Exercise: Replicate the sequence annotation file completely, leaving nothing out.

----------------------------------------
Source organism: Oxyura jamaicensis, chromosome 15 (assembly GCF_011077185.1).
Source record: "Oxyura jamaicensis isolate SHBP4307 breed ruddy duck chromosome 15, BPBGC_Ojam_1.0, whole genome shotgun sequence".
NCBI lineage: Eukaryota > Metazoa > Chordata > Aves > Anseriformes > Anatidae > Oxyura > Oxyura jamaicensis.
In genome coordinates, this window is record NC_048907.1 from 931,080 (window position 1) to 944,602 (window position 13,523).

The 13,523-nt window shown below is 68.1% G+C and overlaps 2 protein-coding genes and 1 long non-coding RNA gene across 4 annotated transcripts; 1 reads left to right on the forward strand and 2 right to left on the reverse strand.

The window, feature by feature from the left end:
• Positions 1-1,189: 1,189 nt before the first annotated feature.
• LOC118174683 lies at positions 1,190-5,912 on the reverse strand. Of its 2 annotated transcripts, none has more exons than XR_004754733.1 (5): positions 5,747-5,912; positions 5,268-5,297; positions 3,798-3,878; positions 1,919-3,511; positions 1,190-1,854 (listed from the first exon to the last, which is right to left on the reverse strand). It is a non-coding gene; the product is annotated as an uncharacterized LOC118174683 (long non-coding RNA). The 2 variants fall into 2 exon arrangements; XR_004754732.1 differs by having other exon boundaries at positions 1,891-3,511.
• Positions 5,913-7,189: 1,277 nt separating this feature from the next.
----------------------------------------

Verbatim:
Source organism: Oxyura jamaicensis, chromosome 15 (assembly GCF_011077185.1).
Source record: "Oxyura jamaicensis isolate SHBP4307 breed ruddy duck chromosome 15, BPBGC_Ojam_1.0, whole genome shotgun sequence".
NCBI lineage: Eukaryota > Metazoa > Chordata > Aves > Anseriformes > Anatidae > Oxyura > Oxyura jamaicensis.
In genome coordinates, this window is record NC_048907.1 from 931,080 (window position 1) to 944,602 (window position 13,523).

The 13,523-nt window shown below is 68.1% G+C and overlaps 2 protein-coding genes and 1 long non-coding RNA gene across 4 annotated transcripts; 1 reads left to right on the forward strand and 2 right to left on the reverse strand.

The window, feature by feature from the left end:
• Positions 1-1,189: 1,189 nt before the first annotated feature.
• LOC118174683 lies at positions 1,190-5,912 on the reverse strand. Of its 2 annotated transcripts, none has more exons than XR_004754733.1 (5): positions 5,747-5,912; positions 5,268-5,297; positions 3,798-3,878; positions 1,919-3,511; positions 1,190-1,854 (listed from the first exon to the last, which is right to left on the reverse strand). It is a non-coding gene; the product is annotated as an uncharacterized LOC118174683 (long non-coding RNA). The 2 variants fall into 2 exon arrangements; XR_004754732.1 differs by having other exon boundaries at positions 1,891-3,511.
• Positions 5,913-7,189: 1,277 nt separating this feature from the next.